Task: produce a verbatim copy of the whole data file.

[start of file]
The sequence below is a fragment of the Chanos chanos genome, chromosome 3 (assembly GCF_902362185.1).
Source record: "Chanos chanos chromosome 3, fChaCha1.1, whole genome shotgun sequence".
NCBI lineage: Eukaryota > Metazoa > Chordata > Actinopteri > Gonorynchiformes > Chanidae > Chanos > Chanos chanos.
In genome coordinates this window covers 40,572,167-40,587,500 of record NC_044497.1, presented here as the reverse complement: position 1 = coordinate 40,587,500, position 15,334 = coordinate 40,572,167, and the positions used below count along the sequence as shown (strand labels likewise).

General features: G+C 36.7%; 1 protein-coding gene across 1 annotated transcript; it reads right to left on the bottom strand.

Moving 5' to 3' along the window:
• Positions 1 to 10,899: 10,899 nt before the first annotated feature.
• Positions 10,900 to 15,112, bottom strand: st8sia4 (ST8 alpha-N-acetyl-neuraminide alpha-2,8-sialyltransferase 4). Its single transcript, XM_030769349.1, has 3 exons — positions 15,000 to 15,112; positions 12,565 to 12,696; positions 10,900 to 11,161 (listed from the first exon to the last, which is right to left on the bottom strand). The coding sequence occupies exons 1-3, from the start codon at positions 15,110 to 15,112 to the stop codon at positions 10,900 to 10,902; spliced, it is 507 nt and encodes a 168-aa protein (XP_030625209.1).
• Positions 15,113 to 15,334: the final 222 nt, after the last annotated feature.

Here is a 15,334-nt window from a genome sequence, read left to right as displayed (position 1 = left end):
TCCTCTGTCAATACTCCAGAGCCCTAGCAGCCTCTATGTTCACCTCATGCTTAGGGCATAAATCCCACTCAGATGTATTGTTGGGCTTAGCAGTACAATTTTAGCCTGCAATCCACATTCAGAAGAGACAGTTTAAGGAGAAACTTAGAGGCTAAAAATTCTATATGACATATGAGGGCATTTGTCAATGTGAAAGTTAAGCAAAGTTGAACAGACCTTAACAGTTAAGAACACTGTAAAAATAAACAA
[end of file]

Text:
The sequence below is a fragment of the Chanos chanos genome, chromosome 3 (assembly GCF_902362185.1).
Source record: "Chanos chanos chromosome 3, fChaCha1.1, whole genome shotgun sequence".
NCBI lineage: Eukaryota > Metazoa > Chordata > Actinopteri > Gonorynchiformes > Chanidae > Chanos > Chanos chanos.
In genome coordinates this window covers 40,572,167-40,587,500 of record NC_044497.1, presented here as the reverse complement: position 1 = coordinate 40,587,500, position 15,334 = coordinate 40,572,167, and the positions used below count along the sequence as shown (strand labels likewise).

General features: G+C 36.7%; 1 protein-coding gene across 1 annotated transcript; it reads right to left on the bottom strand.

Moving 5' to 3' along the window:
• Positions 1 to 10,899: 10,899 nt before the first annotated feature.
• Positions 10,900 to 15,112, bottom strand: st8sia4 (ST8 alpha-N-acetyl-neuraminide alpha-2,8-sialyltransferase 4). Its single transcript, XM_030769349.1, has 3 exons — positions 15,000 to 15,112; positions 12,565 to 12,696; positions 10,900 to 11,161 (listed from the first exon to the last, which is right to left on the bottom strand). The coding sequence occupies exons 1-3, from the start codon at positions 15,110 to 15,112 to the stop codon at positions 10,900 to 10,902; spliced, it is 507 nt and encodes a 168-aa protein (XP_030625209.1).
• Positions 15,113 to 15,334: the final 222 nt, after the last annotated feature.

Here is a 15,334-nt window from a genome sequence, read left to right as displayed (position 1 = left end):
TCCTCTGTCAATACTCCAGAGCCCTAGCAGCCTCTATGTTCACCTCATGCTTAGGGCATAAATCCCACTCAGATGTATTGTTGGGCTTAGCAGTACAATTTTAGCCTGCAATCCACATTCAGAAGAGACAGTTTAAGGAGAAACTTAGAGGCTAAAAATTCTATATGACATATGAGGGCATTTGTCAATGTGAAAGTTAAGCAAAGTTGAACAGACCTTAACAGTTAAGAACACTGTAAAAATAAACAA